Weaning Foals

Early autumn is a time when horse owners are frequently preparing to wean foals from their dams. Proper preparation makes the process much easier. There are several management practices that should be in place before the foal is weaned:

  1. Make certain that the foal is consuming at least 1 pound per month of age of a feed designed for foals and weanlings. (Ex: If a foal is 4 months of age, it should be consuming at least 4 pounds of feed per day.) Keep in mind that beyond two months of age, the dam’s milk is not sufficient to maintain adequate growth. The foal should also have access to high quality forage, loose salt and fresh, clean water.
  2. Ensure the foal has been vaccinated for appropriate diseases according to its health care plan. Vaccination is stressful for the animal, so we do not want to do this at the same time we wean the foal.
  3. The foal should also be de-wormed prior to weaning.
  4. The foal should have been handled (imprint training is a great tool), taught to lead and have had its feet trimmed.
  5. Weaning can be a high stress period for the foal. With that in mind, other high stress events should be avoided during weaning. For example, the day you wean the foal is not the day to change feeds.

There are a number of different ways to handle weaning, depending on the number of foals and the layout of the facility. There are several factors to keep in mind:

  1. There is probably less stress on the foal if it remains in the pen or paddock where it is accustomed instead of being moved to a new location.
  2. Misery loves company. If you have more than one foal, wean at least two at a time and keep them together. If you have only one foal, perhaps you have a nice old gelding who can be a babysitter?
  3. Make certain the pen and paddock are safe with good fencing and no hazards.
  4. Out of sight (and earshot) means out of mind. Mares and their foals tend to calm down faster if they cannot see and hear each other after weaning.
  5. A few days prior to weaning, reduce the mare’s grain intake to prepare her to dry up from milk production. Her udder is going to be somewhat swollen, so don’t plan on cinching her up right away for a trail ride.

Monitor the new weanlings closely and increase feed intake to maintain growth and body condition. Because a weanling cannot digest forage as efficiently as an older horse, some weanlings can become a bit pot-bellied and look a little rough following weaning from inadequate feed intake and too much forage.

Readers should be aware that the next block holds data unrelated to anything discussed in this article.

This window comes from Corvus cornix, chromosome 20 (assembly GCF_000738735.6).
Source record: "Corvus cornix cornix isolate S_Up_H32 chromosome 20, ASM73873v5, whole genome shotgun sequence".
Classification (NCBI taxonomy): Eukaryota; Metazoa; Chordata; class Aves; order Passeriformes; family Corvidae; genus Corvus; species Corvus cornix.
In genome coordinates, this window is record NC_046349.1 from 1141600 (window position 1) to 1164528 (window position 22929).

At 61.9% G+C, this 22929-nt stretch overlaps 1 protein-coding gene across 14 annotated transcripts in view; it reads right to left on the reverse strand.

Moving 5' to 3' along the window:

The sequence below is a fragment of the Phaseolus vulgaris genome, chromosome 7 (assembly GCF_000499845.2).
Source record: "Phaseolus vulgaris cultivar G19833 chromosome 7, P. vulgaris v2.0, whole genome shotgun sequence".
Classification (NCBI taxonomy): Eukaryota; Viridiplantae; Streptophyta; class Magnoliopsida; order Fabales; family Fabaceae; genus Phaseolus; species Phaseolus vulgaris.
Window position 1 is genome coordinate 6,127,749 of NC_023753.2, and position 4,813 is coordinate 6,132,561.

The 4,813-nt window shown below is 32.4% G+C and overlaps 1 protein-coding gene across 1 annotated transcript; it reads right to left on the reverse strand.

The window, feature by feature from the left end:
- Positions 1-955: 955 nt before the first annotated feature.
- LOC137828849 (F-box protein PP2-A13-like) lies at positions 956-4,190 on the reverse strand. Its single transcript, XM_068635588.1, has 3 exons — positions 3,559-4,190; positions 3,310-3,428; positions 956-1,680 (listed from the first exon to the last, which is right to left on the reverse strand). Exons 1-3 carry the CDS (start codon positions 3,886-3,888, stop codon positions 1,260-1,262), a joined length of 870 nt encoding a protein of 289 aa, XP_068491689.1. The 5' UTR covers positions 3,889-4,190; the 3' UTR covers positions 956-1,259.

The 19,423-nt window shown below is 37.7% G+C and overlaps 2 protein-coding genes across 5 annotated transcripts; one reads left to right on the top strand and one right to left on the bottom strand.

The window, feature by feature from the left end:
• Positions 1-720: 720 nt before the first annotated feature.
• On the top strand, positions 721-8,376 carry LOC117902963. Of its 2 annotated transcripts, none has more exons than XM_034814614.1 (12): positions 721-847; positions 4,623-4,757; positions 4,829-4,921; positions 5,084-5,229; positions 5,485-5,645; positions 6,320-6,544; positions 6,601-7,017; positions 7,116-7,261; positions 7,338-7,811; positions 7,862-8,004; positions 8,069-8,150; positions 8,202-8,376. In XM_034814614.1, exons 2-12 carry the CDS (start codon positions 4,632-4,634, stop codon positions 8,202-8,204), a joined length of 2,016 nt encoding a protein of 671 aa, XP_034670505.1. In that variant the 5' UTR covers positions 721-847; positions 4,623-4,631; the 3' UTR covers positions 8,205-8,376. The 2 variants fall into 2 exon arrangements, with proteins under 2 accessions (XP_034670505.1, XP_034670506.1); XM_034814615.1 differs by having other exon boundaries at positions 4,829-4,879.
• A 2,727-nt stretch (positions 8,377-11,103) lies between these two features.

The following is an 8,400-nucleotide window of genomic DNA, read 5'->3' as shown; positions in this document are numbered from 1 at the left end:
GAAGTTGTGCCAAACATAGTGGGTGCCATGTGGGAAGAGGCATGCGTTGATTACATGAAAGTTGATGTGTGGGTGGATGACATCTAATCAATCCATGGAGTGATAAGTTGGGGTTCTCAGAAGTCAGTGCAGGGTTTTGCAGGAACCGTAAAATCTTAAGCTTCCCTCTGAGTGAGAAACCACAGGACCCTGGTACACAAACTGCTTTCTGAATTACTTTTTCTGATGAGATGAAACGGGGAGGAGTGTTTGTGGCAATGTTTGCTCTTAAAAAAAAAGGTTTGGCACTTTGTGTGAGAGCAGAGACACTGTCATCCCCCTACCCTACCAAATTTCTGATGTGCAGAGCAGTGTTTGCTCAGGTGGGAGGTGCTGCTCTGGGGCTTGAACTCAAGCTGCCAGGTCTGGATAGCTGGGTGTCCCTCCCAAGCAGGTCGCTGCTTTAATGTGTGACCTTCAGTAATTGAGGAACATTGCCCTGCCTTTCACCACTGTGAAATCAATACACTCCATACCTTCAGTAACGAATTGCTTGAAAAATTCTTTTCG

Proper preparation can minimize weaning stress for foals and broodmares and make for a more pleasant autumn for the horse owner, too.

Feeding Broodmares Properly

While visiting an area farm at feeding time I watched the owner give her mare an extra portion of feed since she was eating for two. I know she meant well, but the mare is not due until May. I explained to her that the “extra portion” really isn’t needed – she can continue to feed her mare on a quality maintenance program, including quality forage, until her last trimester.

During this time, the foundation of the foal’s body is being built, so quality nutrition is needed, but it doesn’t put a big strain on the mare just yet. When she reaches the last part of pregnancy, the foal’s body begins to actually grow by around 1 lb per day, and that is when the demands on the mares’ reserves begin. At that point, the owner would be wise to switch to a feed specially designed for broodmares and foals, as these feeds take into account the increased needs of the mare during that last part of pregnancy, and are formulated so a regular portion can be fed instead of having to provide “extra”.

Explaining further, I told her to gradually switch the mare to a broodmare or mare and foal ration, over a period of 5-7 days. Total dietary protein – not just from the grain, but from the grain and hay both – should be 12-14% (depending on amino acid balance) and balanced for all nutrients. It is important that the concentrate portion of the diet provide adequate protein, energy, calcium and phosphorus, as well as other vitamins and minerals. The foal is pulling significantly from the mare’s supply during the end of the pregnancy, and building up stores of nutrients for the first weeks of life on the ground. For example, the foal will not receive any copper from mare’s milk, so it has to store up sufficient levels while still in the womb to last it until it begins eating solids alongside its dam.

Finally, most mare & foal feeds are designed such that the mare should continue on the ration until she is through the heaviest part of lactation, and the foal can begin eating alongside her to adjust to solid feed, then can continue on the same feed through weaning – thereby reducing at least one stressful switch at that difficult time!